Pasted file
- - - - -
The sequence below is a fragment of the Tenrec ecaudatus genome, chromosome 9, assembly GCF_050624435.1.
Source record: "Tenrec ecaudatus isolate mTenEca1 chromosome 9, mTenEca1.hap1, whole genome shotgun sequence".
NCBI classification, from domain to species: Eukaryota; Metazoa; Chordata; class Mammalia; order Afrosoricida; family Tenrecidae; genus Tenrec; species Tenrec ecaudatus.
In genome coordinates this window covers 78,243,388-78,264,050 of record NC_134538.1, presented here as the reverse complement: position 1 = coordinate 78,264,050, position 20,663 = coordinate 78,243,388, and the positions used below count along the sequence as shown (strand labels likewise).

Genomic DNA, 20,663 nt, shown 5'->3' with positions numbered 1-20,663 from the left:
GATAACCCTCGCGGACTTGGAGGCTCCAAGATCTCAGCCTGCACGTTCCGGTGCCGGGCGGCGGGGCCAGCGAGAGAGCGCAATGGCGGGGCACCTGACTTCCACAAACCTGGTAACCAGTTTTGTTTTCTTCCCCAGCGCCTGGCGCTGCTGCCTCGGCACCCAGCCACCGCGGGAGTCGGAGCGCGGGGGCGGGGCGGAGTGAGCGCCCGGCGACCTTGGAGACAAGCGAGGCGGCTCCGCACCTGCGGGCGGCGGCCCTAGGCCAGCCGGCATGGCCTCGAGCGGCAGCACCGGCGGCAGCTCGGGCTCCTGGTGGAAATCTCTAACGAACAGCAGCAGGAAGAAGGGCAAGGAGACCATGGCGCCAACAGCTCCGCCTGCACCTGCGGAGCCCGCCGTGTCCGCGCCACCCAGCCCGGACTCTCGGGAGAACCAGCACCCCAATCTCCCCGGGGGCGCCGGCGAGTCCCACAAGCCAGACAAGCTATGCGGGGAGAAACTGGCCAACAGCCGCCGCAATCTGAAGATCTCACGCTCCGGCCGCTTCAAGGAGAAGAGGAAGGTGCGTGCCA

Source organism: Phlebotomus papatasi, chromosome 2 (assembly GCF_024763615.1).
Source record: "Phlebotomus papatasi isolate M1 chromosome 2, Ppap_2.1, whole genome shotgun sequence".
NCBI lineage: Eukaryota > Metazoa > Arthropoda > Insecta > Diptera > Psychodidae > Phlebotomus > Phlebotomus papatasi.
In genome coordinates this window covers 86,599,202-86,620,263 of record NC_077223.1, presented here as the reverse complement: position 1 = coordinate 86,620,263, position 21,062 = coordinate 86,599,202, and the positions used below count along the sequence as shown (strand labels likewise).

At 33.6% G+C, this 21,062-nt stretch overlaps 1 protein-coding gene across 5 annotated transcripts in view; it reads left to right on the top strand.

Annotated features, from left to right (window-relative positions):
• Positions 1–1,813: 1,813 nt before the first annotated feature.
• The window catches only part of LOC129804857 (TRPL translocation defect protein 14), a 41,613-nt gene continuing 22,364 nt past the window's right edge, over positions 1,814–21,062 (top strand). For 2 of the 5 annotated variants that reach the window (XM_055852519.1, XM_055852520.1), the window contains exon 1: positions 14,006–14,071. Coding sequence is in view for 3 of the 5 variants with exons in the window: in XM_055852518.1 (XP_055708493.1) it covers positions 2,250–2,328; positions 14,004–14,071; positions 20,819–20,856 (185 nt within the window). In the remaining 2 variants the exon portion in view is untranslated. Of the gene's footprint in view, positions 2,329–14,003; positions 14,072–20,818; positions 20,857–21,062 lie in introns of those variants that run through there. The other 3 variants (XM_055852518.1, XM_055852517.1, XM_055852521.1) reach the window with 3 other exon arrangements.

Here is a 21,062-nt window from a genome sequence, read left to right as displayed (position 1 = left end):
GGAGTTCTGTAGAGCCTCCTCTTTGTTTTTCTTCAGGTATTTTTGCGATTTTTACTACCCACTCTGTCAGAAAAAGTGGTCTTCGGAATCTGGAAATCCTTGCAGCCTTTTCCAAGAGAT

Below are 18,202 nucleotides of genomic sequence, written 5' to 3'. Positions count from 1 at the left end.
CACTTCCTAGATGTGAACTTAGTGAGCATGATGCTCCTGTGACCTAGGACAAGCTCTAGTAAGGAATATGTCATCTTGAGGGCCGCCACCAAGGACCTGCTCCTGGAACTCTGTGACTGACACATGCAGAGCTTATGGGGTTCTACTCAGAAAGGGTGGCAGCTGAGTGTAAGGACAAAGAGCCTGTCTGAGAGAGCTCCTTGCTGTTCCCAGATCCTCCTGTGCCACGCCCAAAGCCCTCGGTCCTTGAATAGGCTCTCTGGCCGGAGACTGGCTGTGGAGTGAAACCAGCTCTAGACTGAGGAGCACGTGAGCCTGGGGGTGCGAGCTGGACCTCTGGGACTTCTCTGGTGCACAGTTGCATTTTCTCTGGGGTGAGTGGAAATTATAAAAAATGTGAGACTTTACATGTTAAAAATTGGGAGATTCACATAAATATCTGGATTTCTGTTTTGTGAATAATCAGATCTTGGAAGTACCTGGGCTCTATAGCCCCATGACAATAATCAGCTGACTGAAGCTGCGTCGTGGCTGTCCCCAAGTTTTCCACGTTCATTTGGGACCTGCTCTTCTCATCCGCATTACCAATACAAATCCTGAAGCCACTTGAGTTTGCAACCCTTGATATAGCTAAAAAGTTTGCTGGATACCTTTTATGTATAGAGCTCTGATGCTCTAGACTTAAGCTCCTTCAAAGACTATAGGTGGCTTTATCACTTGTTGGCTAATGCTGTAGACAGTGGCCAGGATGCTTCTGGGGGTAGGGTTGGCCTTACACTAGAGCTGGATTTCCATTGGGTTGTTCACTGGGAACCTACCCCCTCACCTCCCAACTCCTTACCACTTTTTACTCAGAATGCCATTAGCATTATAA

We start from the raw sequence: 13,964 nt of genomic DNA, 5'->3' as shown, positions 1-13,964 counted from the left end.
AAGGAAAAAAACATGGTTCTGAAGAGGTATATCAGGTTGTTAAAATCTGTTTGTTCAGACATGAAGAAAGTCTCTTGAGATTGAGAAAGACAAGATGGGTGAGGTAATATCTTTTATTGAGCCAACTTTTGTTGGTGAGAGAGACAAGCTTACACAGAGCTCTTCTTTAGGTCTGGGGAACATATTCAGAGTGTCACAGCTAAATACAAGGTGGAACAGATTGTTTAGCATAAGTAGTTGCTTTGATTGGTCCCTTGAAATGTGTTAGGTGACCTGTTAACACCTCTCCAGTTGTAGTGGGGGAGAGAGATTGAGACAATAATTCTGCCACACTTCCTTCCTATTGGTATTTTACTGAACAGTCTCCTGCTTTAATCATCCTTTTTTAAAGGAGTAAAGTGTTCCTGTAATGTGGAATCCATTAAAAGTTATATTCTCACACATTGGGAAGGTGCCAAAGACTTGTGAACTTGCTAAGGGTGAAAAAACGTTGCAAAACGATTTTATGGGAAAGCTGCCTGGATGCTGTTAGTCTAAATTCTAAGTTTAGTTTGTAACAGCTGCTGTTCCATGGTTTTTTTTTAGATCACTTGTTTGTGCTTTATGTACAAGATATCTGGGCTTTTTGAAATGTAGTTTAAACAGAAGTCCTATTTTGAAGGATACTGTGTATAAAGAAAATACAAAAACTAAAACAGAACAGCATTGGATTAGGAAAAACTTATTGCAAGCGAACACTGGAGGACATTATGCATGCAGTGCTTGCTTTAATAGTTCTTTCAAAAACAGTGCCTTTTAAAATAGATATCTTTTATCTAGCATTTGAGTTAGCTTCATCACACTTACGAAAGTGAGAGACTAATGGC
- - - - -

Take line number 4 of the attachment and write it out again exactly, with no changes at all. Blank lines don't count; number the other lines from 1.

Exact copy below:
In genome coordinates this window covers 78,243,388-78,264,050 of record NC_134538.1, presented here as the reverse complement: position 1 = coordinate 78,264,050, position 20,663 = coordinate 78,243,388, and the positions used below count along the sequence as shown (strand labels likewise).